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Predisposal Birth Rates Rise
In 2000, 29 newborn babies were hospitalized in the state of Kentucky because they were born with prescription drug addiction. If a woman uses drugs during pregnancy, the drugs will be passed in utero to the unborn child. That child, in turn, will be born addicted to the substances the mother was taking. After birth, the newborn goes into withdrawal, referred to as Neonatal Abstinence Syndrome. The newborn will experience the same pain and discomfort that any adult going through withdrawals would.
Dramatic Increase Nationwide
Between 2000 and 2013, an addicted baby was born every 25 minutes in the United States. In 2014, over 1000 babies were born addicted in Kentucky. This problem isn’t localized in Kentucky, although it is statistically the most dramatic increase.
In 2012, 22,000 babies were born addicted to a substance nationwide. Though Neonatal Abstinence Syndrome (NAS) has been a problem for some time, doctors attribute the recent and dramatic increase to the increase in issuing and abuse of prescription drugs, especially Opioids.
The Journal of the American Medical Association released a financial study of healthcare costs for newborns; it has been found that the total cost in 2000 was $190 million, compared to $1.5 billion in 2012. On average, babies with NAS spend 16 days in the hospital and cost the government-funded Medicaid programs around $53,400 per infant.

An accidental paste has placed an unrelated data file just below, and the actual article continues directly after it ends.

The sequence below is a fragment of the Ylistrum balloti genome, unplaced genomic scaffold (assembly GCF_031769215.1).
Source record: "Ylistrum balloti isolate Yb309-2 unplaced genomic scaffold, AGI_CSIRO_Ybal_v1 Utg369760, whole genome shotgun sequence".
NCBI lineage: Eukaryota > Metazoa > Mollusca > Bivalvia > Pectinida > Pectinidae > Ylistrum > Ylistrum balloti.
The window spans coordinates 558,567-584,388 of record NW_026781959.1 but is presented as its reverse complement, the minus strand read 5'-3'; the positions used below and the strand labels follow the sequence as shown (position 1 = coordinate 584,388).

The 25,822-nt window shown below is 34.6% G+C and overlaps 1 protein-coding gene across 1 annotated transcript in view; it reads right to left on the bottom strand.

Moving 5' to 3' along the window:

Potential Loss of Custody
A woman who gives birth to a baby diagnosed with NAS can face serious consequences, although criminal charges are unlikely in the state of Kentucky. Child Protective Services is required to step in on behalf of the newborn and can result in the custody of the baby being taken away from the mother. Some women must go through treatment to keep their babies, but others lose custody altogether.
If you or someone you know is pregnant and struggling with prescription drug addiction, please call A Better Today Recovery Services at 888-906-0952. Our addiction specialists can answer questions you might have and get you connected with a treatment facility.
Are you looking for drug and alcohol treatment? Give us a call at (888) 906-0952
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Medically Reviewed By:
Dr. Patricia Sullivan MD MPH on 05/17/2022
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